Figure 7. Representative scanning electron micrographs of the fracture behavior along the precoated interface showing (a) PMMA ligament left on the fast fracture surface, and (b) PMMA wear particles in the fatigue region. Micrographs for the uncoated grit-blasted surface show (c) no wear particles left on the fast fracture region, and (d) wear particles in the fatigue region.

loads are significantly reduced in simulated physiological environments (Figs. 4 and 5, and Table I). This is in marked contrast to the enhanced fracture resistance observed when bulk PMMA is exposed to a physiological environment, as shown in Figure 6.13 Such behavior is due to plasticization and crazing of the PMMA, which results in crack tip blunting and relaxation of the crack tip stress fields. Although interface debonding in the presence of physiological environment may involve similar processes of plasticization and crazing in the PMMA, this effect is overwhelmed by the reduction of cohesive strength of the interface that results from the interaction of water molecules with the strained debond tip atomic bonds. In the present work, the location of the debond path was precisely determined using X-ray photoelectron spectroscopy (XPS). Debonding was found to occur at the interface between the PMMA and the metal oxide. The XPS spectra indicating the type of oxide formed on the surface of a fine polished

CoCrMo sample in a moist air environment is shown in Figure 8. Only a Cr-oxide (Cr2O3) was noted, with no evidence of Co or Mo on the surface. The susceptibility of chrome oxides to stress corrosion cracking is unknown, but the interface of these oxides to PMMA which typically involves weak van der Waals chemical bonding may be potential sites for environmental attack.40,41 One measure of the interface susceptibility to stress corrosion cracking may be obtained by considering the thermodynamic work of adhesion in the presence of the environment of interest. The work of adhesion in air, Wa, and the work of adhesion in water, Wal, are given by the well-known Dupre relationships42:
D 0.5 P 0.5 + 2P Wa = 2D a s a s


P P 0.5 P 0.5 D 0.5 D D 0.5 l P D s l Wal = 2l s a l a l P P 0.5 D D 0.5 + a s + a s (6)

where a, s, and l are the surface free energies of the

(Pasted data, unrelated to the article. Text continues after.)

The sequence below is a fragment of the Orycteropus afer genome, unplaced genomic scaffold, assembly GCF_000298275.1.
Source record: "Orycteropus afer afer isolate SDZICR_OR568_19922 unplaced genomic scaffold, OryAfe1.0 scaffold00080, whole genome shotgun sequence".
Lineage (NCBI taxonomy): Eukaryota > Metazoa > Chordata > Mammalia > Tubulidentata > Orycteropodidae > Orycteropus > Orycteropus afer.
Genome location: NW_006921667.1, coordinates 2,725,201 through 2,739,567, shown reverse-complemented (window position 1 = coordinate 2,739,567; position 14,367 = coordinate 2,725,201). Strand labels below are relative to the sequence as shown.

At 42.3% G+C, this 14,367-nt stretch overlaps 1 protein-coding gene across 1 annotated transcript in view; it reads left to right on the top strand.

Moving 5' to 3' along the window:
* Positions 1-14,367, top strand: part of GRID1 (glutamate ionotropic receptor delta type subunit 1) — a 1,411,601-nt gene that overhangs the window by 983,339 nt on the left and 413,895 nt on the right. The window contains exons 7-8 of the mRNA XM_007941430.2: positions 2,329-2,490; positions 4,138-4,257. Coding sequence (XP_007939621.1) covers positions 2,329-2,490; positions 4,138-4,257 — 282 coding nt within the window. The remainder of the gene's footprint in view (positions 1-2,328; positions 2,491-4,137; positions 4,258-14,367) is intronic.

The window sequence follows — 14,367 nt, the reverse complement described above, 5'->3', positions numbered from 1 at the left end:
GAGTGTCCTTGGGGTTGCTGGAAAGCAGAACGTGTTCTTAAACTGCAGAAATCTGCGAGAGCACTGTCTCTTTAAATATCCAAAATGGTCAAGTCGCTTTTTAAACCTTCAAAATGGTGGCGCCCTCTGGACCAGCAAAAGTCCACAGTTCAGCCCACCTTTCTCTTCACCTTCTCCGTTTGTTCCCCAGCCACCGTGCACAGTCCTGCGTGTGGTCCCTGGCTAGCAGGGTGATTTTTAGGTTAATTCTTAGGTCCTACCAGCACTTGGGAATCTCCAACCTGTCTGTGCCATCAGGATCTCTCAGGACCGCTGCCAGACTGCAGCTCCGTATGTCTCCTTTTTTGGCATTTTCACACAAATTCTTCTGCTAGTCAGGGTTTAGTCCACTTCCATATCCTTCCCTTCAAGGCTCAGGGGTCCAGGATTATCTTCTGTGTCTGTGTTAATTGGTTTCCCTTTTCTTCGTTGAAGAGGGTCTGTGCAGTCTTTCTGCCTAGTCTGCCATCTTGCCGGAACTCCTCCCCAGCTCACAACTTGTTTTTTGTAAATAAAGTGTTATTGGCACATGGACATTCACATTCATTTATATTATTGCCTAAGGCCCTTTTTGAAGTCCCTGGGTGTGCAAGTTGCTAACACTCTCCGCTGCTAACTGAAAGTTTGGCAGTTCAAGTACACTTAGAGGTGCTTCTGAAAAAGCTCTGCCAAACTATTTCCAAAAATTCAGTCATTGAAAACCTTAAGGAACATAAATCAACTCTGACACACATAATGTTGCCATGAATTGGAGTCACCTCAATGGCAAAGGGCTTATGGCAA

Figure 8. Representative X-ray photoelectron spectroscopy scans of a fine-polished CoCrMo substrate showing (a) chrome-oxide (Cr2O3) binding energy peak identified by the appearance of the characteristic chrome peak measured after sputter etching away the oxide layer off the surface with no evidence of a molybdenum oxide, and (b) no indication of a cobalt oxide binding energy peak.

PMMA, oxide, and water,43 respectively, and P and D indicate the polar and dispersion force contributions. 2 2 P Using values of D a = 35.9 mJ/m and a = 4.3 mJ/m D 2 P 2 for the PMMA, s = 100 mJ/m and s = 500 mJ/m for a typical metal oxide, and l = 72.2 mJ/m2, D l = 2 = 50.2 mJ/m for water, W and Wal 22.0 mJ/m2 and P l a were estimated to be 213 mJ/m2 and 139 mJ/m2, respectively. We conclude that whereas the interface in air is thermodynamically stable, the change from a positive to a negative value in water indicates that the interface has a propensity to spontaneously debond because it is thermodynamically unstable. It is important to note that these interface work of adhesion values only provide a measure of the adhesive energy associated with chemical bonding at the interface. The macroscopic adhesion values reported in this study include additional energy dissipation processes such as mechanical interlocking and debond tip plasticity that result in significantly higher values than the energy required to separate chemical bonds. However, energy dissipation through these processes are coupled to the intrinsic work of adhesion, as has been discussed in detail elsewhere.4446